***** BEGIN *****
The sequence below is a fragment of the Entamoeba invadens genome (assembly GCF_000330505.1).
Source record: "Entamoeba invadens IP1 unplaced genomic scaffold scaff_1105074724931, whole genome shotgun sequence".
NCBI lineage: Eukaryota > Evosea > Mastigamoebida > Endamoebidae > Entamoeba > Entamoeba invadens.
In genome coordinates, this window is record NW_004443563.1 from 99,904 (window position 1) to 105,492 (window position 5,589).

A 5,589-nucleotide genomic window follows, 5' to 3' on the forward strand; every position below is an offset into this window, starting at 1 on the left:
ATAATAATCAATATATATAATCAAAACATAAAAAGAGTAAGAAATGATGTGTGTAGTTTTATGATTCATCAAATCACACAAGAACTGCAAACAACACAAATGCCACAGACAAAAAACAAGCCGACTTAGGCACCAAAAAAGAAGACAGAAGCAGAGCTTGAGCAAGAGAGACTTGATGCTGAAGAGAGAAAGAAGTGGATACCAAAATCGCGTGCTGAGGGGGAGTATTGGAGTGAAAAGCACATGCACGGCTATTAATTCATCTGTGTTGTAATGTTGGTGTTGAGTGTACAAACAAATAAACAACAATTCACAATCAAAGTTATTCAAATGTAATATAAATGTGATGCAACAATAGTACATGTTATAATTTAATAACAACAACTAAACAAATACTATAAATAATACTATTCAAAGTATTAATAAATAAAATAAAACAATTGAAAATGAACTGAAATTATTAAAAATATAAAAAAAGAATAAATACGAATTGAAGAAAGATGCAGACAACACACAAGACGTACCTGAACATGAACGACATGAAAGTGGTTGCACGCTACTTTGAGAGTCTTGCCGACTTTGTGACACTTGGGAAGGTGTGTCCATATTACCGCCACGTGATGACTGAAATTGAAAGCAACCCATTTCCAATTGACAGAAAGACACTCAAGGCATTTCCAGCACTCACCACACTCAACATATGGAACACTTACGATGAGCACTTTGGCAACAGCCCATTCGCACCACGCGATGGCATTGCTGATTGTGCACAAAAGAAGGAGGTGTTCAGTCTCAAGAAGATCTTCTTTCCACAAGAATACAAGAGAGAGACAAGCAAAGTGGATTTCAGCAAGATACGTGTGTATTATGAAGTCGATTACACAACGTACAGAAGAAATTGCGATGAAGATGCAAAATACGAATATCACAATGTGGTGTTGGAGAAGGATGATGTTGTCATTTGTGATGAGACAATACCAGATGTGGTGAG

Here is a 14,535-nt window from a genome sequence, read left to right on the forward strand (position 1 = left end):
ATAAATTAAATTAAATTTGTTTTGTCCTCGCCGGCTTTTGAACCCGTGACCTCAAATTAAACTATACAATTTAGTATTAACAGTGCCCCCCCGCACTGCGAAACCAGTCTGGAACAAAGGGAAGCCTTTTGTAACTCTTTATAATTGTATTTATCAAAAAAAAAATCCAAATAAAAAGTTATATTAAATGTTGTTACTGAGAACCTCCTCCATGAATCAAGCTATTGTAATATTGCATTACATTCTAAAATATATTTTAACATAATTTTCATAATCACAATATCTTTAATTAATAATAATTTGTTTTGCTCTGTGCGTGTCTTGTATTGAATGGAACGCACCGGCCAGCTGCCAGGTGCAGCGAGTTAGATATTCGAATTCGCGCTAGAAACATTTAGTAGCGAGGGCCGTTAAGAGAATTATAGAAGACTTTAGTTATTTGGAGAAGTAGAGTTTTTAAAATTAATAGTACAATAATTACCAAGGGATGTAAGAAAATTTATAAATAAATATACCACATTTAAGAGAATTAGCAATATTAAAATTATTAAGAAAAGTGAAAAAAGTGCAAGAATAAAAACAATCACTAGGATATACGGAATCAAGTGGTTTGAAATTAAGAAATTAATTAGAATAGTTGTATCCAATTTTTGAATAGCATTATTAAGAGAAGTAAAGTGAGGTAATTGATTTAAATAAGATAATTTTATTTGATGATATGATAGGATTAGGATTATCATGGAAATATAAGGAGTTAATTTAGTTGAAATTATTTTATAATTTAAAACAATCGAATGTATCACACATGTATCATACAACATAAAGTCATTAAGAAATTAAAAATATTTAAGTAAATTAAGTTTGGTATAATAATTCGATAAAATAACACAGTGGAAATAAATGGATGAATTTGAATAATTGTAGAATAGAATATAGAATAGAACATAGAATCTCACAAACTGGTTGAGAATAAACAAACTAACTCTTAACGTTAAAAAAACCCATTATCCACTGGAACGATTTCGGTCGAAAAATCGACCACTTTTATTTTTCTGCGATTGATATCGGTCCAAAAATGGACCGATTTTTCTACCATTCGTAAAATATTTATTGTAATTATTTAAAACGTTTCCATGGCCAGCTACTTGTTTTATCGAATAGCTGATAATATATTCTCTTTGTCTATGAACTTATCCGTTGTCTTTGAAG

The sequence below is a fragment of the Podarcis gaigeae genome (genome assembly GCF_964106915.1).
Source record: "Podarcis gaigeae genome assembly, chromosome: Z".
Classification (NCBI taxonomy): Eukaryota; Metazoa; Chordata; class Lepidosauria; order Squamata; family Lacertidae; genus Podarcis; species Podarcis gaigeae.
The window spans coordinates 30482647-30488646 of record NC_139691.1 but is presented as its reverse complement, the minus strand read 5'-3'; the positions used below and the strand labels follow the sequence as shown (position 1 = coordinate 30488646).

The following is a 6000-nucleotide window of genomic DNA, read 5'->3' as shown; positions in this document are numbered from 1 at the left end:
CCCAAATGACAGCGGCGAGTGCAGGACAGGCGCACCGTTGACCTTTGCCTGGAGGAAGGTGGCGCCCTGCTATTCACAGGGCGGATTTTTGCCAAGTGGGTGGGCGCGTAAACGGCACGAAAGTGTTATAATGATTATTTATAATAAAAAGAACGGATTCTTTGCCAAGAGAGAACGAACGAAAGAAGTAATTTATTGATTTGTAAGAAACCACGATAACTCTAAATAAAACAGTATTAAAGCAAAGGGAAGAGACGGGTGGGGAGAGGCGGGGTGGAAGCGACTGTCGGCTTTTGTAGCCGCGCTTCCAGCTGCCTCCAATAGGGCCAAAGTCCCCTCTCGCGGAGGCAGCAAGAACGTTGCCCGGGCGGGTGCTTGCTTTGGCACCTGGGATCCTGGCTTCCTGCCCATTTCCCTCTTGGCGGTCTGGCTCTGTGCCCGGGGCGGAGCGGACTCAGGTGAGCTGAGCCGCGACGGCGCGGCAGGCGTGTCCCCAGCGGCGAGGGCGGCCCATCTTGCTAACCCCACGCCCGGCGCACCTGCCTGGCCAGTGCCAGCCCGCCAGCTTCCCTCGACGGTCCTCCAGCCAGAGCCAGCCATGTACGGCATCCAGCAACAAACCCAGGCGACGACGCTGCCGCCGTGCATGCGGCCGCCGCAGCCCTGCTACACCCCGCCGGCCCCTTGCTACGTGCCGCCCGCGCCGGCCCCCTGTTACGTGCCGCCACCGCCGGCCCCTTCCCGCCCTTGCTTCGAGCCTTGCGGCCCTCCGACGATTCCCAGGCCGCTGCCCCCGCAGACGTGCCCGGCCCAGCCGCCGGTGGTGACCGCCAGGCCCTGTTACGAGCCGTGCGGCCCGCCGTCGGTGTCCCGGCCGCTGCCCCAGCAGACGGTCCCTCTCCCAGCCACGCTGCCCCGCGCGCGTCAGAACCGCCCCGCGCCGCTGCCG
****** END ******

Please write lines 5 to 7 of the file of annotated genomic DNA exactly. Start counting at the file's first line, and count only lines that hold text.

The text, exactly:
A 5,589-nucleotide genomic window follows, 5' to 3' on the forward strand; every position below is an offset into this window, starting at 1 on the left:
ATAATAATCAATATATATAATCAAAACATAAAAAGAGTAAGAAATGATGTGTGTAGTTTTATGATTCATCAAATCACACAAGAACTGCAAACAACACAAATGCCACAGACAAAAAACAAGCCGACTTAGGCACCAAAAAAGAAGACAGAAGCAGAGCTTGAGCAAGAGAGACTTGATGCTGAAGAGAGAAAGAAGTGGATACCAAAATCGCGTGCTGAGGGGGAGTATTGGAGTGAAAAGCACATGCACGGCTATTAATTCATCTGTGTTGTAATGTTGGTGTTGAGTGTACAAACAAATAAACAACAATTCACAATCAAAGTTATTCAAATGTAATATAAATGTGATGCAACAATAGTACATGTTATAATTTAATAACAACAACTAAACAAATACTATAAATAATACTATTCAAAGTATTAATAAATAAAATAAAACAATTGAAAATGAACTGAAATTATTAAAAATATAAAAAAAGAATAAATACGAATTGAAGAAAGATGCAGACAACACACAAGACGTACCTGAACATGAACGACATGAAAGTGGTTGCACGCTACTTTGAGAGTCTTGCCGACTTTGTGACACTTGGGAAGGTGTGTCCATATTACCGCCACGTGATGACTGAAATTGAAAGCAACCCATTTCCAATTGACAGAAAGACACTCAAGGCATTTCCAGCACTCACCACACTCAACATATGGAACACTTACGATGAGCACTTTGGCAACAGCCCATTCGCACCACGCGATGGCATTGCTGATTGTGCACAAAAGAAGGAGGTGTTCAGTCTCAAGAAGATCTTCTTTCCACAAGAATACAAGAGAGAGACAAGCAAAGTGGATTTCAGCAAGATACGTGTGTATTATGAAGTCGATTACACAACGTACAGAAGAAATTGCGATGAAGATGCAAAATACGAATATCACAATGTGGTGTTGGAGAAGGATGATGTTGTCATTTGTGATGAGACAATACCAGATGTGGTGAG

Here is a 14,535-nt window from a genome sequence, read left to right on the forward strand (position 1 = left end):